If you have a person with NO database knowledge, you have a different problem and you have to ask yourself if you need to describe the database and tables and such or you merely need to describe the relationships and not overload them with talk of tables, rows, etc.

My typical experience with databases, especially complicated ones, is that trying to describe them in paragraph form is painful and I tend to move toward a schema description via document tables and/or a entity-relationship diagram. These are better understood than trying to invent a convention of bold, italic, etc. The diagrams also make the relationships far easier to understand and allow the readers a way to trace relationships without having to (re)-decipher a written explanation.

here's a Wikipedia page on entity-relationship modeling that's a reasonable reference entity-relationship model If you have truly huge databases or very very complex ones, these are typically broken down into subsets according to functionality or objects.

I have seen a quick format used of something like:

Table: Tree - TreeName (primary key, string)

Table: Apple - TreeName (foreign key, Tree:TreeName) - Color (string)

I'm not convinced this helps a lot but it might be a middle-of-the-road solution.

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My first advice: Don't make your readers' eyes bleed.

Imagining several paragraphs with bold, italics, grayed text, whatever, just makes me creep. Trying to keep in mind what which formatting means, makes me cry. I wouldn't stand a page reading that.

Second advice: Don't use experts' diagrams for laymen.

The diagrams Maura links to are incomprehensible for non-techies. You mentioned in the comments that your audience is not familiar with database terms, so I guess they are non-techies.

So what you can do with formatting, is highlighting the names of the tables, records and fields. E.g. write all names italic (the apple table, the color field) or, because you use English, write them uppercase (the Apple table, the Color field).

Then the reader knows it is the name of a special term (table, record, field) without having to keep in mind which formatting means what (and without dying on eye cancer).

And if you always call a table a table, a record a record and a field a field (what you did in your example) then the reader should be able to follow.

What you can do with diagrams is inventing a layman's version of the experts ones. You already mention spreadsheets, columns and rows and I bet your audience will know these. So a diagram like this one can support understanding:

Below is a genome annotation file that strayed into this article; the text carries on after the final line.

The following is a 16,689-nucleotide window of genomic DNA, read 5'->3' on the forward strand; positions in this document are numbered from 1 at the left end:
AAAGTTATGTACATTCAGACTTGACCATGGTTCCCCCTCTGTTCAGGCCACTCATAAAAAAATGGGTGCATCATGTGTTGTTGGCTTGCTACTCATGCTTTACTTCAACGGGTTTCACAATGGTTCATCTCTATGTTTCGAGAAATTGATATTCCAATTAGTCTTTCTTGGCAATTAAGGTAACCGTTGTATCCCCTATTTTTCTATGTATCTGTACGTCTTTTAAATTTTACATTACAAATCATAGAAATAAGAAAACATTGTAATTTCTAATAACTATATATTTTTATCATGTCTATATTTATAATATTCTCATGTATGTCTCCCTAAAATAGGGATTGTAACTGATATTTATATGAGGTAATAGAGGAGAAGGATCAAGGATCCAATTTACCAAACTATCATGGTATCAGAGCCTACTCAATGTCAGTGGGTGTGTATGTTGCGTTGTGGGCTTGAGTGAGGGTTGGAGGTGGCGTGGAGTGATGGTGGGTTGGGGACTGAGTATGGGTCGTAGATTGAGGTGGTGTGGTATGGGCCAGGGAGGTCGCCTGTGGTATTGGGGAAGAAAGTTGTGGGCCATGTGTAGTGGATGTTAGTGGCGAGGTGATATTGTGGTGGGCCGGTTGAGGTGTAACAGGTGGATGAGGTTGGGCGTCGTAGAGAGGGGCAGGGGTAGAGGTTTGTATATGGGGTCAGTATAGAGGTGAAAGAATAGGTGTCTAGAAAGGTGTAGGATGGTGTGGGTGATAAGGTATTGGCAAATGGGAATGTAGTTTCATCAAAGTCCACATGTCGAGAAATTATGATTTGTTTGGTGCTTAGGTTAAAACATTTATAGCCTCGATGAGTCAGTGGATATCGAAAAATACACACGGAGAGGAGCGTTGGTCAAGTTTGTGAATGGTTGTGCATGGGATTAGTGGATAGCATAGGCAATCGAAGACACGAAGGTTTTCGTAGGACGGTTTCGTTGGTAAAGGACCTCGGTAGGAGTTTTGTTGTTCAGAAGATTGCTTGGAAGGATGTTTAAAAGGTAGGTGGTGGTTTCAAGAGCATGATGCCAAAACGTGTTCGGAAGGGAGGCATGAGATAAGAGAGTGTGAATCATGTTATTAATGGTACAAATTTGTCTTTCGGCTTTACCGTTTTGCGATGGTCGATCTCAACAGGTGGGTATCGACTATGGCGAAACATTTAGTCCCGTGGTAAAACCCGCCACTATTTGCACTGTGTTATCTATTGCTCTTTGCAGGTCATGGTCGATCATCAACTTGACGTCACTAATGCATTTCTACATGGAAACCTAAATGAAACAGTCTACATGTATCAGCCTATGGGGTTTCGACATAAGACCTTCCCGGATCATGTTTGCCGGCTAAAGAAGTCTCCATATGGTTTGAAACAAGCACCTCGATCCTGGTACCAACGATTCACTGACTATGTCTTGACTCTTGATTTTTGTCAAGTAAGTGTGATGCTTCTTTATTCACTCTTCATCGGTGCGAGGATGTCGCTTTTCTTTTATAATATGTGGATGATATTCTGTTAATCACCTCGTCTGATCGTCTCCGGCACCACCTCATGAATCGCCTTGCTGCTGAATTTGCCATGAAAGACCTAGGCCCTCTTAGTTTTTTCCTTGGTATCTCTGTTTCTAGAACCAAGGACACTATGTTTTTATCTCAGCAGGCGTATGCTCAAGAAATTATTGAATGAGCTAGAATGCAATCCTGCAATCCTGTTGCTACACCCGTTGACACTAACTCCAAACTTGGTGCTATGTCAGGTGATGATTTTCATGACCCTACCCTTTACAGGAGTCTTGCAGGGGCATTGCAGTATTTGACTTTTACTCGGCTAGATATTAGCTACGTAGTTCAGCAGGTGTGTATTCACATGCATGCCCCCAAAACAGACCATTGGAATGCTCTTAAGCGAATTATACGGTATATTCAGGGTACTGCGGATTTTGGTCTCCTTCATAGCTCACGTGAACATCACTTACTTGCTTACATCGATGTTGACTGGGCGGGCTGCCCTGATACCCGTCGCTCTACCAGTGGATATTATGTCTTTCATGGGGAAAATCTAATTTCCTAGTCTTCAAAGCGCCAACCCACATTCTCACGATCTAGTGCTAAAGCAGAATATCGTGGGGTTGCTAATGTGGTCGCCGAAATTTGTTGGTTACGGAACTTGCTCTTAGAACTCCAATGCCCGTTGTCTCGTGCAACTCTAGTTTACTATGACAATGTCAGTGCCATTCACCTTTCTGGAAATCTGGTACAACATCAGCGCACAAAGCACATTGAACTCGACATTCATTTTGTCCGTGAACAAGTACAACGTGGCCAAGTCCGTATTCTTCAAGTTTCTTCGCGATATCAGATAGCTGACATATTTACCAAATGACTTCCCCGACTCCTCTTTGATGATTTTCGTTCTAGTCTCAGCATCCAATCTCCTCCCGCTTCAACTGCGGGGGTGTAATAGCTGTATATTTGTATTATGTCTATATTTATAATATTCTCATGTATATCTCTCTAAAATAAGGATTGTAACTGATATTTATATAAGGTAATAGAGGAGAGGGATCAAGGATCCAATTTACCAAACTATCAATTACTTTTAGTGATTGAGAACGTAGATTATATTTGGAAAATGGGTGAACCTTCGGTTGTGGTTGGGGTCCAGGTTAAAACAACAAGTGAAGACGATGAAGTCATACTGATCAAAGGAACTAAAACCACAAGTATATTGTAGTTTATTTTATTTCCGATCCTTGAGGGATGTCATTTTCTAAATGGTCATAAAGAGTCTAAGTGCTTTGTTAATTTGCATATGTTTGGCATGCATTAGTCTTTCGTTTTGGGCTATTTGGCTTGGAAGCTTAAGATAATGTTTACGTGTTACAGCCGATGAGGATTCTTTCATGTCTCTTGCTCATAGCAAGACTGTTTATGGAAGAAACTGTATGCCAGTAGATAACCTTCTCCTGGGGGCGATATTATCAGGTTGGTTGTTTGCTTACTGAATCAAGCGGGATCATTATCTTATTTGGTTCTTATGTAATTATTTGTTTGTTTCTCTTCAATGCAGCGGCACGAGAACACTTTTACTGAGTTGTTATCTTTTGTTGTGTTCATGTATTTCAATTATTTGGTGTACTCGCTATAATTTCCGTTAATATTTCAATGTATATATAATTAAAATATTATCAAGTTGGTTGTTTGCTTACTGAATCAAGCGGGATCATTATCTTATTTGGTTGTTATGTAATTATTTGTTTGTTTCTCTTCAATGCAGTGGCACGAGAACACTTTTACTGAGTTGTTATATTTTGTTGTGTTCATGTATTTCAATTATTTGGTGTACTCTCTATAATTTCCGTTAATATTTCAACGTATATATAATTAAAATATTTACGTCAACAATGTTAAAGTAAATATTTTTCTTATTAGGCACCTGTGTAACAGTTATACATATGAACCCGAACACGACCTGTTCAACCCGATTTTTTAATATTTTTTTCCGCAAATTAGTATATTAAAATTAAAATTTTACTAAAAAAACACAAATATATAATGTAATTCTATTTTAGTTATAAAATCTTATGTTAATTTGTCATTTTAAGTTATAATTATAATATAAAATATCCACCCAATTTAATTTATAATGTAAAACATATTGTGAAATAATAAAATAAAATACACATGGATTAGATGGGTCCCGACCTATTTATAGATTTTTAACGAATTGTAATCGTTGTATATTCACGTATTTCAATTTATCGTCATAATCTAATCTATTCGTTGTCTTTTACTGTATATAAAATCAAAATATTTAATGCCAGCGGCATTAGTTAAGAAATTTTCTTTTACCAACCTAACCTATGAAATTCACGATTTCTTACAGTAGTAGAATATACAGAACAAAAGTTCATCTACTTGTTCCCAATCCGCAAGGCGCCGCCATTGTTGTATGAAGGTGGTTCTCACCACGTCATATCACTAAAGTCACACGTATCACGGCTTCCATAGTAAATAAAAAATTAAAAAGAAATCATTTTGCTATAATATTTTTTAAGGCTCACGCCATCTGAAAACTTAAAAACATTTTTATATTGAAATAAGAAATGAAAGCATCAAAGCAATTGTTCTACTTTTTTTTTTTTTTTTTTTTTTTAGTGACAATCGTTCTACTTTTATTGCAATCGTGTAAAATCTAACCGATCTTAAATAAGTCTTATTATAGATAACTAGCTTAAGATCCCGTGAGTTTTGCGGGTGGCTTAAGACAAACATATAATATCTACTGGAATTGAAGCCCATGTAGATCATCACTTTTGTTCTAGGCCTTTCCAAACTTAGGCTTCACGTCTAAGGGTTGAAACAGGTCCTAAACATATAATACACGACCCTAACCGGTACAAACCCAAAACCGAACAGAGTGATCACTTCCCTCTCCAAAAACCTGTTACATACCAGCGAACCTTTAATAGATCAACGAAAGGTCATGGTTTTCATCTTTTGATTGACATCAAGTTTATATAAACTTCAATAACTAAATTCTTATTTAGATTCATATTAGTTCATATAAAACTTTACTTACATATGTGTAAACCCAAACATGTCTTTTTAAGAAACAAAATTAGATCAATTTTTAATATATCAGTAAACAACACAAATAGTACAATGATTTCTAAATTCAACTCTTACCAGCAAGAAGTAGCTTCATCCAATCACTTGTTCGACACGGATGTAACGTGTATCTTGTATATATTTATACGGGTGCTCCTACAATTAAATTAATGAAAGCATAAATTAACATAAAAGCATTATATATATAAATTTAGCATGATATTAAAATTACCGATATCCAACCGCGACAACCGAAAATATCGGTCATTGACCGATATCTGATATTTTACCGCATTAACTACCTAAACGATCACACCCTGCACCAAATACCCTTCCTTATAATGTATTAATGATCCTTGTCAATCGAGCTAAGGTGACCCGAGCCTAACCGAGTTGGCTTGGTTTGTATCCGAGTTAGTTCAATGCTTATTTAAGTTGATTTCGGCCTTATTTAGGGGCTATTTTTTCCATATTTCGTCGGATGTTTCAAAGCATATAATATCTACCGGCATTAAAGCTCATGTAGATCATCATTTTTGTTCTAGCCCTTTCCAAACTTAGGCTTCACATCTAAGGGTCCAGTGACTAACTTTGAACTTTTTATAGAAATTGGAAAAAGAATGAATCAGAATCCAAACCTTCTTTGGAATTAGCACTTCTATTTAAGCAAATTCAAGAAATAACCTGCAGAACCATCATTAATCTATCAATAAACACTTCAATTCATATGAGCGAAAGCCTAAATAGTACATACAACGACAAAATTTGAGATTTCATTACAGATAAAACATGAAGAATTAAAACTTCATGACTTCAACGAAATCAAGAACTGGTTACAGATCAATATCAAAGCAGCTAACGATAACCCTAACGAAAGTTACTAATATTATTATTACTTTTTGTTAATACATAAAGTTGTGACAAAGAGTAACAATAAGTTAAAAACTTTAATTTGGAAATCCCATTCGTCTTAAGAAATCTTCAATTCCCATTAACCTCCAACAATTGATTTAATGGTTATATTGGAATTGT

Trees and apples tables Well, make it a little bit more shiny ;)

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This is part of the root of my "who is your audience" question at the top of my answer. All decisions should be made with your audience in mind. My answer is for database/software devs or testers experienced with databases. I like John's for this version, though. There's also the question whether the readers CARE what the database structure actually is. :) –  Maura van der Linden Mar 28 '13 at 0:50
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I would not use different fonts or type styles for each of the various "kinds of things". I've read technical books that use such techniques, and even when it's a simple thing like "italics for table names and bold for screen labels", I find myself repeatedly asking, "Wait, was it italics for table names or for screen labels? Which was which?" Once you pass two kinds of things, it just gets confusing. It doesn't help.

Personally I routinely capitalize the names of database objects to highlight them and distinguish them from ordinary uses of the word. Like if I have a table of employees, I'll refer to it as "Employee". You might use italics or bold or whatever. But I use the same convention for all database objects, not try to recreate different typographical conventions for tables, records, fields, relationships, indexes, etc.

In general, when you first introduce an object, you should clearly state what it is. Like, "We will create a Trees table to hold ..." Don't just say "We will create trees ..." because then the reader might get confused whether Trees is a table or, say, a set of records. But once you've introduced each object, I don't think it's necessary to constantly repeat what kind of thing it is. Like write, "We will create a Trees table and an Apples table. Each record in Trees is related to one or more records in Apples ... There is a record in Trees for the "big oak in my front yard". But there are no records in Apples for the big oak in my front yard, because it is not an apple tree ..." Etc.

Think of how you refer to people and things in ordinary narrative. You might introduce Bob and say that he is Sally's brother. You wouldn't find it necessary to always refer to him as "Bob, the person who is the brother of Sally". You surely wouldn't write, "Bob, who is the brother of Sally, walked into the store. Then Bob, the brother of Sally, met Fred. Fred called out, 'Hi, Bob' (addressing Sally's brother) ..." etc. Rather, you would describe him once when you first introduced him, and then generally just use his name after that. If you mention him again after not having talked about him for a while, you might repeat the description to remind the reader who he is. If there's a case where it might be ambiguous, like there are two Bobs, you might add the description to make clear which you are referring to. If something about the description is important in a particular context, you might bring it up again to make clear. Like, Bob has known Sally since she was born because he is her brother. If you're saying something that relies on this fact to make sense, you might clarify, "As he was Sally's brother, Bob knew about ..."